The Sung Triad Society
The lacquered doors crashed open, and two Chinese dressed in black tunics dragged a man into the room. Arms tied behind his back, his long pigtail falling over his bloodied, bruised face, they dropped him on the stone floor, where he lay between Joseph and the long table covered by an ornate embroidered cloth.
Flames flickered from torches on the walls of the room, and illuminated about a hundred men. Most sat, while some at the back stood and shuffled to have a better view.
The unpleasant acrid smell of cheap cigarettes mixed with the smoking torches, but Joseph, thrilled and animated, drank in the atmosphere. Perched on the hard wooden bench he glanced down at the prisoner, who swivelled his head up to stare at the young man. Joseph ignored the plea for help or compassion, and instead turned to the ceremonial table, where his father, Cheung Pak-ho, leader of the Sung Triad Society, and the other three leaders gazed down at the prostrate man, their faces emotionless.
The tension could, like the smoke, almost be touched, as sitting beside Joseph’s father, the Assistant Mountain Lord cleared his throat, and silence fell over the room.
'This member is guilty of breaking one of the oaths of our Society, which states: "I must not take to myself the wives and concubines of my sworn brothers." Leung Tat-wu admitted his guilt, and will now accept his punishment.'
Leung tried to scramble to his feet, but one of the guards kicked the back of his legs, so he fell to his knees, and the guard’s companion grabbed the prisoner’s pigtail, and yanked his head forward. Leung let out a moan, realising there would be no last-minute reprieve. The despairing sound reverberated around the basement room.
Through the doors strode a giant of a man. Stripped to his muscular chest, he clenched a long sword, its wide up-curving blade decorated with a dancing dragon. He stopped, faced the head table and bowed, the steel’s edge glinting. Cheung nodded, and the man lifted the heavy weapon above his head, pausing only a moment, before bringing it down in one swift movement.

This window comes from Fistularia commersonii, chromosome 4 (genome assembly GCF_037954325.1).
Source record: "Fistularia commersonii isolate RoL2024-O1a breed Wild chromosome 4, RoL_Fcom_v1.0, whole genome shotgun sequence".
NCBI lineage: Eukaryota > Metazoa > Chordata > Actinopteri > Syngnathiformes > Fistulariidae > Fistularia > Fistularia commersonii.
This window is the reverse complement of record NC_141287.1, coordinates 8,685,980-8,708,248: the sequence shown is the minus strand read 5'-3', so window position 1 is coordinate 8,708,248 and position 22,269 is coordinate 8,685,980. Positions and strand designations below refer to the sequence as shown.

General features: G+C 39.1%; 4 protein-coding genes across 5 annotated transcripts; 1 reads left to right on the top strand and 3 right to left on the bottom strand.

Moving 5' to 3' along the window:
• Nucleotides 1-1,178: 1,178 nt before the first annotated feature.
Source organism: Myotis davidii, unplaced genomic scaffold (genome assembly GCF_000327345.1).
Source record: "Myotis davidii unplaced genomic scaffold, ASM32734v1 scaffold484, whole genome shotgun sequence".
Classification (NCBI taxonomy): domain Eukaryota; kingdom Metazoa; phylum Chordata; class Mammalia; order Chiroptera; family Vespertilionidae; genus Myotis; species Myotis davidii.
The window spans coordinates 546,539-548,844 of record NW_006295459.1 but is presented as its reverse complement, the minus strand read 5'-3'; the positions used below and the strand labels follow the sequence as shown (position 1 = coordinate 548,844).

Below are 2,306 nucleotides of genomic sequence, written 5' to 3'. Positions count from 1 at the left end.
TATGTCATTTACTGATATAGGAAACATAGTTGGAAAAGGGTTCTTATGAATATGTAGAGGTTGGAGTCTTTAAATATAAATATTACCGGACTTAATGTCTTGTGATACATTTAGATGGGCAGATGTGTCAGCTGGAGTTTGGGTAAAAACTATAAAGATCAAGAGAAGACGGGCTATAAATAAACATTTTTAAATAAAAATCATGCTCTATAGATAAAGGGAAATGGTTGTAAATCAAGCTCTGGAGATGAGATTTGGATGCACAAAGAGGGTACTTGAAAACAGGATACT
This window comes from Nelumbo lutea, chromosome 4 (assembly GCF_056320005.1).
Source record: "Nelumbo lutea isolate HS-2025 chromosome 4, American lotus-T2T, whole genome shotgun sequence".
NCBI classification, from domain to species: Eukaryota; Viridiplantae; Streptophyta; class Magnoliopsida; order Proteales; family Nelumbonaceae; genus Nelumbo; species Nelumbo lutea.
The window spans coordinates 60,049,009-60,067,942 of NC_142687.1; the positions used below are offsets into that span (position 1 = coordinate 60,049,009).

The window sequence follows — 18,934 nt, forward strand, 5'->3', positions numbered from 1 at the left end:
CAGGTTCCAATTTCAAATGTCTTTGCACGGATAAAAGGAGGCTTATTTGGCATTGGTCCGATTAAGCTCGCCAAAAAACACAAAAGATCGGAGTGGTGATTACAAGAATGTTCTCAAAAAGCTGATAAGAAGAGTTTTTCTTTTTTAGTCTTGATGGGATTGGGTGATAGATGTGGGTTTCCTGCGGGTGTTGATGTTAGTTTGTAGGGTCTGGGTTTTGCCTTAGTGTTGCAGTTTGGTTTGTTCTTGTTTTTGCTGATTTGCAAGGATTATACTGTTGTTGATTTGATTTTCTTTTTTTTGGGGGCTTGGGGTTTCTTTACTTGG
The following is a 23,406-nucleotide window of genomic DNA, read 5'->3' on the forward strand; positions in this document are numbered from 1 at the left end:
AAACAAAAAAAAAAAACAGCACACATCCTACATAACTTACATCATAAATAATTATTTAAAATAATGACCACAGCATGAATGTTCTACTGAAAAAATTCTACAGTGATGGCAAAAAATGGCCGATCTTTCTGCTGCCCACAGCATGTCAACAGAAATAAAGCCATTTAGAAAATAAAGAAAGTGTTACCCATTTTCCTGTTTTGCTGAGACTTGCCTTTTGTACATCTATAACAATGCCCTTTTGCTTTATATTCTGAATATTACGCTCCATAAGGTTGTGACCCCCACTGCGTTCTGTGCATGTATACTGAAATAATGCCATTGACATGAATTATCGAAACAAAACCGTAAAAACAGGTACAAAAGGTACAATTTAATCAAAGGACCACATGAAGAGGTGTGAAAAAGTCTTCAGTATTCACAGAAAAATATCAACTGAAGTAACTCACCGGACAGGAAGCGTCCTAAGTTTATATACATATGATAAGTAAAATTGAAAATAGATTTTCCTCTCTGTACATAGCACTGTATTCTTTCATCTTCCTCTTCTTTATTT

Blood sprayed over those in the front row, including Joseph, who resisted showing any reaction, and left it running down his face. The man clutching the pigtail raised the head up high, as the body collapsed, twitching to the floor. Two guards dragged the torso out, leaving a trail of blood glistening over the stone slabs, the other followed them, holding the dripping head at arm’s length.
Within seconds one of the men reappeared, carrying a shaft with Leung’s head attached, eyes open and mouth contorted. He held the pole aloft, first turning it towards the triad leaders, and then the rest of the members. Stepping forward he placed it against a wall, so the lifeless eyes faced out over the room, blood still dribbling down the bamboo shaft. A reminder, without a complete body, Leung would be condemned to never enter paradise.
Later, his father closed the meeting, but motioned Joseph to stay.
‘Not all meetings will be like this,’ he said, 'but first you will need to pass our initiation. Preparation for this starts tomorrow. That’s if you wish to join the society and be trained as my successor?’
Joseph ran a hand through his long black hair. Again he glanced at the head, and his heartbeat increased as a range of emotions and memories swept through him. For the last few years he and his friends often talked and dreamed about the excitement of being a triad. They watched with fascination and envy as these men strutted through the streets of Shanghai, with their guns barely hidden under their coats, their whores on their arms, and everyone avoiding eye contact with these dangerous men. Now he needed to keep calm, and overcome the stress coursing through his body.
Motionless, Cheung waited. A man of few words, he had never hugged Joseph, even when a child, nor ever told him he loved him. That was not his way.
His father would expect a concise and dispassionate response, so Joseph said, ‘Today being my 20th birthday, I presume you chose this moment to judge me old enough to decide my future. Yes, of course I crave the honour, Father, and will embrace this new life and claim the Sung Society as my destiny.’